Personal guarantee

Do you run your business through a limited company or a limited liability partnership (LLP)? If you do, we need to check if anything on the bad side of the table has your personal guarantee behind it.

Please consider any loans, finance agreements, supplier accounts and anything else that might have your name supporting it. Have a good look around for these, they can sneak into supplier accounts, particularly in the construction sector. You may never need to worry about your list of personal guarantees but it’s good to be sure.

Managing the bad side

I’ve been pleased to hear from business owners directly and from other stories that many suppliers and lenders are willing to do deals to help support their customers in these difficult times.

However, we must all be mindful that every deferral will have an impact on the third party not now receiving the deferred payments. Naturally, the more you can defer payments the better off you are going to be in the short term. But what about when all those deferred payments need honouring?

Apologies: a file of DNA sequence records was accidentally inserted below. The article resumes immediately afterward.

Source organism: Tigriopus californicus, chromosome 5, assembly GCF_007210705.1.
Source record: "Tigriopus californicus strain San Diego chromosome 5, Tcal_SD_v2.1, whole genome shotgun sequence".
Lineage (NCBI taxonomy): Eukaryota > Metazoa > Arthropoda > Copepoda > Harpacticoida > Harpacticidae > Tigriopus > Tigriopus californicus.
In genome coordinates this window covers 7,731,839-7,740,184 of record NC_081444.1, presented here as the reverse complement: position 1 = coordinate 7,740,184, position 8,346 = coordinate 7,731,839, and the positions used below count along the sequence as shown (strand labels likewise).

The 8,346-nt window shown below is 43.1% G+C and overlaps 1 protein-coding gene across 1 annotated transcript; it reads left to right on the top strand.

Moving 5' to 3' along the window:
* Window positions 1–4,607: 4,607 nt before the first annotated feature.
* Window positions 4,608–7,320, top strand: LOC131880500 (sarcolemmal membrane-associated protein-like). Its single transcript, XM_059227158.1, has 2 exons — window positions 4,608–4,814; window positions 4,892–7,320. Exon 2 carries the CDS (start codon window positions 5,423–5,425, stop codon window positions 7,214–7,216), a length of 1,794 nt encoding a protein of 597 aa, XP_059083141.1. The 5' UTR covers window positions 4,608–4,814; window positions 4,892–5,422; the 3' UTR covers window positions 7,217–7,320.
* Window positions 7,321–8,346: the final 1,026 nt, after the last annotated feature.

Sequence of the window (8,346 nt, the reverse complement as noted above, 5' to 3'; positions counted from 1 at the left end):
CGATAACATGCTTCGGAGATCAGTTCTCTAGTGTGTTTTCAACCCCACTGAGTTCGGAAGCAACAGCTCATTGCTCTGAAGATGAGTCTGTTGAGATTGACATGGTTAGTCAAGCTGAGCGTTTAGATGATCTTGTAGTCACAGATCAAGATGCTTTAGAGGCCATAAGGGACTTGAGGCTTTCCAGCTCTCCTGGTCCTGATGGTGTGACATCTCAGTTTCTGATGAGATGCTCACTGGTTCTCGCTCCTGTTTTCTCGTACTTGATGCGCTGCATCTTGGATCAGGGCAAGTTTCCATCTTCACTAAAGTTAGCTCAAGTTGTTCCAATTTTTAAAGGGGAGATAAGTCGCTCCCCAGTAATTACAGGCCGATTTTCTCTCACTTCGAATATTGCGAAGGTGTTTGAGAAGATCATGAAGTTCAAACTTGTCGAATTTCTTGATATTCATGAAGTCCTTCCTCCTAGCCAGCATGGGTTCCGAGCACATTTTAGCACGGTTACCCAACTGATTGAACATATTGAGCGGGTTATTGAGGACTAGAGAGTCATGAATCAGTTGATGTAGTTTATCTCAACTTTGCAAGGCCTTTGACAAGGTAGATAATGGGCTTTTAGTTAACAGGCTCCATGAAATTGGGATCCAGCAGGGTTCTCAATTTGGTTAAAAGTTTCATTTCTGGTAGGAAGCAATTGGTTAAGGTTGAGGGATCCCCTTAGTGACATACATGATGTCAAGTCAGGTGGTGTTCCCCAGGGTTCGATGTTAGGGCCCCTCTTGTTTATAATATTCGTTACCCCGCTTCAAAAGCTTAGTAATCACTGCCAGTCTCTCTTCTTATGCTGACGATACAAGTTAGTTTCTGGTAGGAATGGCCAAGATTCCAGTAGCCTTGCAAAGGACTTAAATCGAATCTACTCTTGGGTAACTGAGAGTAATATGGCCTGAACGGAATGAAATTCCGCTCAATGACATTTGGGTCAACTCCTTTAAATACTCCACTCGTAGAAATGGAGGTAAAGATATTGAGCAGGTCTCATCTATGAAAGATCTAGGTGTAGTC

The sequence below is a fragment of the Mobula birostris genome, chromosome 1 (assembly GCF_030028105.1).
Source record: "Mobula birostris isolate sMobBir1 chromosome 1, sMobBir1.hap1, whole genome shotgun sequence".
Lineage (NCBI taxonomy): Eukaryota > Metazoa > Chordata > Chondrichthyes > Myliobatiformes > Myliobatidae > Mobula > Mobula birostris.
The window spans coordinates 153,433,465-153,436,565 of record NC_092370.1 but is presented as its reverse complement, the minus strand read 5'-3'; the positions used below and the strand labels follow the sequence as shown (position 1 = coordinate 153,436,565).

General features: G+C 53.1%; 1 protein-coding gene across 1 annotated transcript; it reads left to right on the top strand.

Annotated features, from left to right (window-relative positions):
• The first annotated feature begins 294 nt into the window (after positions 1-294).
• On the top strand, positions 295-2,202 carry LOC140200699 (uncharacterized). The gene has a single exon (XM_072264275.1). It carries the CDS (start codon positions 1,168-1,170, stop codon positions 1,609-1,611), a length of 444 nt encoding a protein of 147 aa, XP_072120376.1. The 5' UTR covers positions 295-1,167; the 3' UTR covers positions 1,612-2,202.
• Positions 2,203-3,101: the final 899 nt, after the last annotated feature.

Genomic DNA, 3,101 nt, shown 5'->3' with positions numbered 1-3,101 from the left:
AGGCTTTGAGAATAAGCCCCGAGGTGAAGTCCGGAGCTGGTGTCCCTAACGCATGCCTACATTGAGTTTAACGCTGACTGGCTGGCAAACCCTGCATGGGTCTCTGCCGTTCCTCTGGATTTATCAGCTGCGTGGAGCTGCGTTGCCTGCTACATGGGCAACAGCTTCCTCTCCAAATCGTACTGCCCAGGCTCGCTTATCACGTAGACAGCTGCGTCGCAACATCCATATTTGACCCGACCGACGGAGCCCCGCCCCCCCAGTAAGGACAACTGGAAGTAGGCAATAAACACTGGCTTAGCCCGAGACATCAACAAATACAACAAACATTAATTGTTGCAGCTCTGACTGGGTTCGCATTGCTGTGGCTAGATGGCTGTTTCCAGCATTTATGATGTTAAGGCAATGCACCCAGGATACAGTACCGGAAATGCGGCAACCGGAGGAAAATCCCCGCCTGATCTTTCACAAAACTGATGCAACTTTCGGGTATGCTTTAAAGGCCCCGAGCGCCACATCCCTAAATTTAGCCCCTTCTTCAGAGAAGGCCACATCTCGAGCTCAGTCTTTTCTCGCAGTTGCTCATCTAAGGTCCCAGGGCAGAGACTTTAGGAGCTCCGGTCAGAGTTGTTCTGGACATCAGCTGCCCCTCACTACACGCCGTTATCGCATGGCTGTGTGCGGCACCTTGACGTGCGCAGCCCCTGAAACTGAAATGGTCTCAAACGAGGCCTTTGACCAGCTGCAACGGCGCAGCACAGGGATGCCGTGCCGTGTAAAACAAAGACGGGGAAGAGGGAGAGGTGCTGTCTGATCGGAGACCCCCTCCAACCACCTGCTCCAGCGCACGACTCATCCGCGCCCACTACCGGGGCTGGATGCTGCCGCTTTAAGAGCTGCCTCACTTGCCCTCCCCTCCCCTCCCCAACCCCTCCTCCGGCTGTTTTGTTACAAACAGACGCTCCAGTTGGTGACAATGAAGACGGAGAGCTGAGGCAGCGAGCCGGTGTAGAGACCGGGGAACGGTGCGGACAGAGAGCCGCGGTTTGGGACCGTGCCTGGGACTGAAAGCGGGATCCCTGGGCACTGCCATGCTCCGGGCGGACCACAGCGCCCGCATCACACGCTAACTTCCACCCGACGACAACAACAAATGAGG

It certainly feels like HMRC is trying hard not to be the reason a business fails – the ability to defer payments is a huge help. Have a look at our Government support for businesses under COVID-19 page for details of the support available. Don’t forget to include any deferred payments into your cash flow forecast.

Premises & location

Every business seems to put these on a different side of the table. You have to ask yourself these questions:

  1. Where is your business based from?
  2. Is the location important to your business?
  3. Does it contain things that are integrated into the premises, e.g. production capabilities?